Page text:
As political leaders scramble to introduce radical new measures for better governance over the MP expenses system, companies too need to review their business expense procedures, as Tim Hardcastle explains.
Despite the fact we’re in the midst of a recession, businesses are still mismanaging their operational expenses, with expense spend up to 40% higher than it should be, throwing away millions of pounds each year.
Over the past five years we have worked with HR and finance directors to help save companies in excess of £50m by reviewing their operational expenses processes, including sub-contractor spend areas from company cars, fuel cards and company credit cards.
The following top tips are a guide to creating an efficient internal expenses management system that delivers cost saving benefits to your business:
1. A good business expense system is process-driven with tight governance and controls.
2. Ensure all expenses processes are transparent and auditable with delegated authority, and automated wherever appropriate.
3. Any new governance process needs to be communicated to staff with checks in place and assigned ownership and sign-off policies.
4. Clear expense policies are vital, setting out who authorises expenses, what value they can authorise, and who is overseeing these policies. If this is unclear for any type of spend, there are likely to be issues.
5. Informally ask questions to determine whether the authorisers check the expenditure, if they follow policy, and are conscious about keeping costs to a minimum. If necessary, change your authorisers.
6. Ensure the policies you have in place are read. It’s surprising how few companies do.
7. Consider alternatives to the spend area. For example, could you introduce a policy to encourage staff to take the train instead of using company cars? Is it really essential to have a fuel card for their role? Are company serviced apartments cheaper than using hotels? Encourage employees to use video-conferencing instead of taking flights.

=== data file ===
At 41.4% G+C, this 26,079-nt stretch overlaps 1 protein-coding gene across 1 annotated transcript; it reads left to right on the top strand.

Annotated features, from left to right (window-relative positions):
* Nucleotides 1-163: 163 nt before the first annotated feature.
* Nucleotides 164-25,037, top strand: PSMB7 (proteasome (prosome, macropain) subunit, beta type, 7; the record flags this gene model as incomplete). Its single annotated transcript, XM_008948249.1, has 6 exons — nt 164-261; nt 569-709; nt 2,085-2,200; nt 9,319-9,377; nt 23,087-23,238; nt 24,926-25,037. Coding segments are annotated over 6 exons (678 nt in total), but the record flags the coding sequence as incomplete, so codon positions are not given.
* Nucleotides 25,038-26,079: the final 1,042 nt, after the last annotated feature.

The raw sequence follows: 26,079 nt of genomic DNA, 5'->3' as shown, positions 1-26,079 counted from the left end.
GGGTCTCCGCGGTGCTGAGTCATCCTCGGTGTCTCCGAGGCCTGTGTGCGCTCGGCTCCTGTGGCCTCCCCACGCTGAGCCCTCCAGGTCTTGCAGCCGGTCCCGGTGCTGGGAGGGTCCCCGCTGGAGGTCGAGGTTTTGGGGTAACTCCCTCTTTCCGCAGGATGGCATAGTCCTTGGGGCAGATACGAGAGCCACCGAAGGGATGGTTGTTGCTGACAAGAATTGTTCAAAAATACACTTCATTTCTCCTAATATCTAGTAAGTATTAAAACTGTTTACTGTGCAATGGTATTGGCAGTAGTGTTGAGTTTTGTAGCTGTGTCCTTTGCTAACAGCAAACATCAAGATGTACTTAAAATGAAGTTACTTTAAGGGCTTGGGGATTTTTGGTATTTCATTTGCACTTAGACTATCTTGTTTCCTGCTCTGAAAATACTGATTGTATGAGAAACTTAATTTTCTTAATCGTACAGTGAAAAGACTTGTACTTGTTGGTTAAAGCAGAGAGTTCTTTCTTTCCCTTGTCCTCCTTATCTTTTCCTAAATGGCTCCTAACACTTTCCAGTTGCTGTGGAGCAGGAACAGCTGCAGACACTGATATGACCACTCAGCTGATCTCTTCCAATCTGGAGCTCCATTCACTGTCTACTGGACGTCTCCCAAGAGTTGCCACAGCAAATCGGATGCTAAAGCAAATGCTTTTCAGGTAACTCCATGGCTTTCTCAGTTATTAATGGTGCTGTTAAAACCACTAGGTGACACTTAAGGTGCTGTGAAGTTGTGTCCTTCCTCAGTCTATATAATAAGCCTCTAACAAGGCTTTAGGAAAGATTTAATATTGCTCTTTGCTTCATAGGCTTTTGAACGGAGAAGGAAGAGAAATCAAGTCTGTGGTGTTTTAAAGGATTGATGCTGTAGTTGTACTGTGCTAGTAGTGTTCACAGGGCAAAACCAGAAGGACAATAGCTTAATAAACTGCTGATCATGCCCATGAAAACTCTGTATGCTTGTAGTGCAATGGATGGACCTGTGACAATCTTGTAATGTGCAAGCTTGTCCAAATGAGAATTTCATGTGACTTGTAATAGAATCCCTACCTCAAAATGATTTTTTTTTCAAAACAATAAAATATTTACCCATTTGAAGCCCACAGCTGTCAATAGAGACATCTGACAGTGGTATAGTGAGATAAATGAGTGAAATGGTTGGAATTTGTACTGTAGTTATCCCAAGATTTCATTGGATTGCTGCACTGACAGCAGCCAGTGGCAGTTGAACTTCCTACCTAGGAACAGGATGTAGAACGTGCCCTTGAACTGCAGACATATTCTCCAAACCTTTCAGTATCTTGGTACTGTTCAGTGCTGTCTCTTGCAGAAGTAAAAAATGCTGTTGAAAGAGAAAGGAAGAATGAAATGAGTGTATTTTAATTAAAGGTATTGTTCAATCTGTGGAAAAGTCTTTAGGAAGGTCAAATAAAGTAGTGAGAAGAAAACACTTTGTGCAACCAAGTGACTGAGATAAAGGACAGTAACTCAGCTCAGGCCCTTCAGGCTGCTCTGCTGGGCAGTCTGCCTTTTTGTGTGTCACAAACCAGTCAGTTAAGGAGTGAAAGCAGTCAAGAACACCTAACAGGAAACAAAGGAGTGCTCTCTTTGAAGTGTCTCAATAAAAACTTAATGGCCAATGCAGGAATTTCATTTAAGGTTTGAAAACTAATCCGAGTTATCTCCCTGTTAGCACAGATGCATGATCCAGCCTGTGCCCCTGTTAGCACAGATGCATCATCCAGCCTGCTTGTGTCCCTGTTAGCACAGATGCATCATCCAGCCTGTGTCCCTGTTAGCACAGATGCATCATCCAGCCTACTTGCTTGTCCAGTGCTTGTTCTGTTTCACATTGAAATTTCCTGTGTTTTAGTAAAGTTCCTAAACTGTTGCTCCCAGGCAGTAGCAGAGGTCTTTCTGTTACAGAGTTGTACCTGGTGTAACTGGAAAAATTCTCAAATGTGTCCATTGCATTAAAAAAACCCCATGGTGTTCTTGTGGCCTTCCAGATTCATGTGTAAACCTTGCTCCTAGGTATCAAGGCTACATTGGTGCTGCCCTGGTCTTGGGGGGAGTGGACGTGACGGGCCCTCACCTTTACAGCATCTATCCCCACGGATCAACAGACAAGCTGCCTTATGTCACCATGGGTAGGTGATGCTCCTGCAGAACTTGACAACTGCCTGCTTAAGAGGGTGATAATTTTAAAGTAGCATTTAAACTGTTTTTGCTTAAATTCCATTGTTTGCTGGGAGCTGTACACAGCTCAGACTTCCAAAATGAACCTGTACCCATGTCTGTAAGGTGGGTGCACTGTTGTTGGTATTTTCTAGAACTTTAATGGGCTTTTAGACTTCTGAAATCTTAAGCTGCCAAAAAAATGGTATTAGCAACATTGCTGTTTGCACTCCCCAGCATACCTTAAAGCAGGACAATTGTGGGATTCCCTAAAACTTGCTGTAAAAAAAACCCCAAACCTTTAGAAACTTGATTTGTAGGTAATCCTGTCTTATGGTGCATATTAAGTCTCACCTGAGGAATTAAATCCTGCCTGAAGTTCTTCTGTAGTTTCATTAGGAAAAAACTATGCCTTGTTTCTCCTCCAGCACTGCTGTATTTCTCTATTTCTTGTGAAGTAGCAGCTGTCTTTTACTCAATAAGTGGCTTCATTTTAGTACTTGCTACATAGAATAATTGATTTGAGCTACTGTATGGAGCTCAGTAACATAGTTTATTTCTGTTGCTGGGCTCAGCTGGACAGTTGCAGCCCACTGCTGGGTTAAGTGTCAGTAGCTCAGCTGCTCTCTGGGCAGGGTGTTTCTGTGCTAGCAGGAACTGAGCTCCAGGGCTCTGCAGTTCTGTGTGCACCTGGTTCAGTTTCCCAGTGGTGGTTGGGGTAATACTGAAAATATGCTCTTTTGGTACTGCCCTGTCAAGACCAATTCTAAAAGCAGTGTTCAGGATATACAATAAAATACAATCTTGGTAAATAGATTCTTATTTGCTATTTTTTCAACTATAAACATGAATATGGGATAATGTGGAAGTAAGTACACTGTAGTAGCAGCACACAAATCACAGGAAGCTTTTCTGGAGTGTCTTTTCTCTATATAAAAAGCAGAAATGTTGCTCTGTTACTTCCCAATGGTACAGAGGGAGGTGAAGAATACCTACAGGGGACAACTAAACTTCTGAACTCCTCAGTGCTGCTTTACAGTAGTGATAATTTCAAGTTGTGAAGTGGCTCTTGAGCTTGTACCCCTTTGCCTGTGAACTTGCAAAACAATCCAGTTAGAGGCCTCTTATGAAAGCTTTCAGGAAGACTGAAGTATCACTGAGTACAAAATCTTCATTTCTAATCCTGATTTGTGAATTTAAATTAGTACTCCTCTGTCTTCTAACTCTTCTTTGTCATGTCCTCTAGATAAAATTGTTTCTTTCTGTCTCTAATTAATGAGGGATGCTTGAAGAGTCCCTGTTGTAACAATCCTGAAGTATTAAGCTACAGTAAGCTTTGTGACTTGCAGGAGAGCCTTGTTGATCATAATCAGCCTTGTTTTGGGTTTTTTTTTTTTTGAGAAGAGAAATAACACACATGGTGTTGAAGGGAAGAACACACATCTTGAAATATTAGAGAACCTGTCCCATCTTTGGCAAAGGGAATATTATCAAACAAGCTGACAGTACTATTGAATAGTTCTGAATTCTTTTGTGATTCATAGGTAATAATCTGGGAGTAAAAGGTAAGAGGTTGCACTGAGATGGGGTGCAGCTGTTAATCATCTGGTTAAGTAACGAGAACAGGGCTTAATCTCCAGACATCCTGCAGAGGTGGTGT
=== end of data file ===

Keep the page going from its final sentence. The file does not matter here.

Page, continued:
8. Ensure all expenses are charged to appropriate cost codes to align all expenditure against departments, clients and individuals, to track spend against real overhead costs. This will help identify whether each spend area adds value to the business or is merely a drain on the bottom line.
9. Track certain expenses with reporting structures to identify areas for improvement. This is particularly useful where you have sub-contractor accounts with discounted rates. This will also help determine if staff are using things such as company credit cards responsibly.
10. Recessions are a good time to strike a bargain with sub-contractors, but it isn’t all about price. You still want contractors to deliver effective services. Ensure your contractors are incentivised to reduce your overall costs through cost reduction rewards.
11. Review your spend on external contract staff. Check your supplier contracts. Are those rates actually preferential, or are they ‘reductions’ against a pre-inflated price? If you use a lot of contract staff, identify why, and make sure the value adds up. Is the business overall getting value for money from its contract workforce, or would it be cheaper to recruit permanent employees? Negotiate any long-standing contractors to permanent roles.
Tim Hardcastle is chief executive of f2X a consultancy specialising in expense review and business management.